Have you given thought to what you believe, how children build knowledge? Take some time to revisit  educational philosophies. Are your beliefs in line with beliefs and values of the school or center where you work? Have some deep conversations with co workers.  What do they believe?

“One of the essential attributes of a good teacher — from preschool through graduate school — is the disposition to respect learners,” observes Lilian Katz in her book, Intellectual Emergencies: Some Reflections on Mothering and Teaching.  She explains…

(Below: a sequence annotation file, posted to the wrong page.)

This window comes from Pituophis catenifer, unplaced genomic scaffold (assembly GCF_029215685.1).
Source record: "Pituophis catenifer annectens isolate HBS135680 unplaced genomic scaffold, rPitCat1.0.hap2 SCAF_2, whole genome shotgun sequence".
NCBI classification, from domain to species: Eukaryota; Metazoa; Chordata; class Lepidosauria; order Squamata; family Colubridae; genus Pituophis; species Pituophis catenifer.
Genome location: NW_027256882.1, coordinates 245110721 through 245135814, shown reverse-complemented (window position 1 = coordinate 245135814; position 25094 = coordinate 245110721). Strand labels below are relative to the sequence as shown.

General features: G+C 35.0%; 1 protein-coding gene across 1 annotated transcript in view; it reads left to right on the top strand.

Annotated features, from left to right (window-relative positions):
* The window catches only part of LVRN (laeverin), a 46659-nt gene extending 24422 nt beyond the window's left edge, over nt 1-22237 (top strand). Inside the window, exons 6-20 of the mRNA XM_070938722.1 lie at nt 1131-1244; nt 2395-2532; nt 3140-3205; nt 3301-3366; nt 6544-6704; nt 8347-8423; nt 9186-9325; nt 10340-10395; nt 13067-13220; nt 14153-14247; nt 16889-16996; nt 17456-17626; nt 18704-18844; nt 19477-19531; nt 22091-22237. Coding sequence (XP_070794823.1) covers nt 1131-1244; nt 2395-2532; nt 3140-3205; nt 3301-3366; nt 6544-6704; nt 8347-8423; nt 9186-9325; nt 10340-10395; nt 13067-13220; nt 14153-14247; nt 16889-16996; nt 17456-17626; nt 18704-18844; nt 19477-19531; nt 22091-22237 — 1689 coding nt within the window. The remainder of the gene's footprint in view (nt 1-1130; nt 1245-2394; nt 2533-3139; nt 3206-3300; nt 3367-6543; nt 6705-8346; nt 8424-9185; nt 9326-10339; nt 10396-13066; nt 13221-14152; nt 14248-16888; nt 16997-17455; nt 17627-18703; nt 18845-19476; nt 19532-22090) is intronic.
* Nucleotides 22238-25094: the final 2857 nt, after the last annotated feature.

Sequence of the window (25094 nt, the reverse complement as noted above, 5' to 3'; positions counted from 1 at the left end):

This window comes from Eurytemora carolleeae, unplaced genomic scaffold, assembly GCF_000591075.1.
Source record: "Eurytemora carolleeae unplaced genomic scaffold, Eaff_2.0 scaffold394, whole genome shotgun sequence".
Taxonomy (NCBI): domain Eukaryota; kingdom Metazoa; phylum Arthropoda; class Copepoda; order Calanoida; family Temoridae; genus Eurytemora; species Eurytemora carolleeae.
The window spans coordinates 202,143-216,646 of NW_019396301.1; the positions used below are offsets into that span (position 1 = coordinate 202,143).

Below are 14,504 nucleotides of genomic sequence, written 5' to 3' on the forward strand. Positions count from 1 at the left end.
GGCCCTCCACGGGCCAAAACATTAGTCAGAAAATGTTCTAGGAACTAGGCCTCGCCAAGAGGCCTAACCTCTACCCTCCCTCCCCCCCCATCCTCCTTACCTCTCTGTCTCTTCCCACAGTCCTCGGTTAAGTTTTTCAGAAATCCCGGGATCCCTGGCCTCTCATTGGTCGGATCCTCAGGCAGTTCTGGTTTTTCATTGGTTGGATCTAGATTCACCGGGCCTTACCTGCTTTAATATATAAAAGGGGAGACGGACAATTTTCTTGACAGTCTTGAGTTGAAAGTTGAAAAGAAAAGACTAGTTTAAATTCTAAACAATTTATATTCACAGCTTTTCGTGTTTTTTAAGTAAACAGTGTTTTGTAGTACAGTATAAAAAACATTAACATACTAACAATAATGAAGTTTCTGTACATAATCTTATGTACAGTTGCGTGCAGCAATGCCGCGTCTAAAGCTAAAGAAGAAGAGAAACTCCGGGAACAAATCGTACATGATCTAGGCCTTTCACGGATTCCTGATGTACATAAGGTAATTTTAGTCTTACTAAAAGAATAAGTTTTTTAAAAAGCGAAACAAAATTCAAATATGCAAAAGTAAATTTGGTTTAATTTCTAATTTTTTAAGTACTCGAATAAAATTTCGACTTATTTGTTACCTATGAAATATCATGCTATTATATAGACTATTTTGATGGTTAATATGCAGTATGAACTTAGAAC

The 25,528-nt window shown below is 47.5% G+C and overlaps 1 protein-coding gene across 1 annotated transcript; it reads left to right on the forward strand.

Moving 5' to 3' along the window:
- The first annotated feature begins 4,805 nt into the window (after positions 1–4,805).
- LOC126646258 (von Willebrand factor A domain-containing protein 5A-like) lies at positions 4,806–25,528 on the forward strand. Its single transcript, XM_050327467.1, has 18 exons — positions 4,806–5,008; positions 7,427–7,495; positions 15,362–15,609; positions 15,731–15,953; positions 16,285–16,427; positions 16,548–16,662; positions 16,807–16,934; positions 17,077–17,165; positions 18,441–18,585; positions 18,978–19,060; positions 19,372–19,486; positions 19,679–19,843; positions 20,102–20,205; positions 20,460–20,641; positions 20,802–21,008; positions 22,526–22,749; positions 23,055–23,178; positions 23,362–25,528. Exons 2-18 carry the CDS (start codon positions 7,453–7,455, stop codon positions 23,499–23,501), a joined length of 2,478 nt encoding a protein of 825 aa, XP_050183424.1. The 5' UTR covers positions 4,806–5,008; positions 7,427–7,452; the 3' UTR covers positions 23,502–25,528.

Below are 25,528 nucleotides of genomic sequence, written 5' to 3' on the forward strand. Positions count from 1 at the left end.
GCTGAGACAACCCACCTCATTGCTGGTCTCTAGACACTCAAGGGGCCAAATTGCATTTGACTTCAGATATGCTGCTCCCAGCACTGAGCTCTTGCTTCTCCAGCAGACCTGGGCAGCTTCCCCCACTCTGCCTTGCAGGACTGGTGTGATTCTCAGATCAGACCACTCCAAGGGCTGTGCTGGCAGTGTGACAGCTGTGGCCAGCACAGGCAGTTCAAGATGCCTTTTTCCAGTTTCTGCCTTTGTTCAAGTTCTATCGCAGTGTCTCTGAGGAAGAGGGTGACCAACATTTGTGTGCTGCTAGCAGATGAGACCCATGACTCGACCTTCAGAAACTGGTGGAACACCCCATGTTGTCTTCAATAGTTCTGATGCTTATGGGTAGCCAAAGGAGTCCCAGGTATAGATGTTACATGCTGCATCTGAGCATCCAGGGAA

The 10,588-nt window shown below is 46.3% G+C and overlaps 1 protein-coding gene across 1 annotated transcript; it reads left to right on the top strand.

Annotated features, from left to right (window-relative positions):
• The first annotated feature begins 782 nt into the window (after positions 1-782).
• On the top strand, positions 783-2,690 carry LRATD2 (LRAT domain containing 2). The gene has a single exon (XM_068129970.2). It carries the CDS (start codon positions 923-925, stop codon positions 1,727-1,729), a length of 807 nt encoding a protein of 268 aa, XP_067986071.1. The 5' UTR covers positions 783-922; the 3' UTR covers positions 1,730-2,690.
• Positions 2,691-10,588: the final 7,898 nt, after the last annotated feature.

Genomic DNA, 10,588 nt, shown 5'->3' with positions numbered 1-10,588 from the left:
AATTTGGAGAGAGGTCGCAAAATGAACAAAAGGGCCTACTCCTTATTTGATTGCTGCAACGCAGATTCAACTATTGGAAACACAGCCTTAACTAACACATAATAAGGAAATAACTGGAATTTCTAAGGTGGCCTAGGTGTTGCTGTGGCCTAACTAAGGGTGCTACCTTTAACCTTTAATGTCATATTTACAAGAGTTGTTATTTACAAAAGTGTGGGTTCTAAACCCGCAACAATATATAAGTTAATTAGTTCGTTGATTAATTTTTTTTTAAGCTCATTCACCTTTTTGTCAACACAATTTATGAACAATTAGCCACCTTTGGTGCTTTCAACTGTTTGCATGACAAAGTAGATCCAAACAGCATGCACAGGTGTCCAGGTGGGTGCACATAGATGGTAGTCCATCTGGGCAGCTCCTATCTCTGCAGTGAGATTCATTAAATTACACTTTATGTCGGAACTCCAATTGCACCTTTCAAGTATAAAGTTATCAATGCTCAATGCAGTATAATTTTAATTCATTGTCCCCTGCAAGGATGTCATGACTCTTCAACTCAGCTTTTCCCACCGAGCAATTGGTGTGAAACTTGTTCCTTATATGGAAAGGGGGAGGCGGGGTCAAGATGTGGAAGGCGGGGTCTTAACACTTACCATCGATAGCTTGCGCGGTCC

“I suggest that to respect the learner means, among other things, attributing to the learner positive qualities, intentions, and expectations, even when the available evidence may cast doubts on the learner’s possession of these attributes.  A respectful relationship between the teacher and the learner is marked also by treating learners with dignity, listening closely and attentively to what the learners say, as well as looking for what they seem reluctant to say.  Respect also includes treating the learners as sensible persons, even though that assumption sometimes requires a stretch of the teacher’s imagination.  When it comes to young children this element of respect implies that we should resist the temptation to talk to young children in silly sweet voices, heaping empty praise on them, and giving them certificates indicating that smiling bear believes they are special.  This disrespectful strategy makes a mockery of teaching.  After all, teaching is about helping learners to make better, deeper, and fuller sense of their experience and to derive deep satisfaction from the processes of doing so.  Education, after all, is not about amusement, excitement, or entertainment.”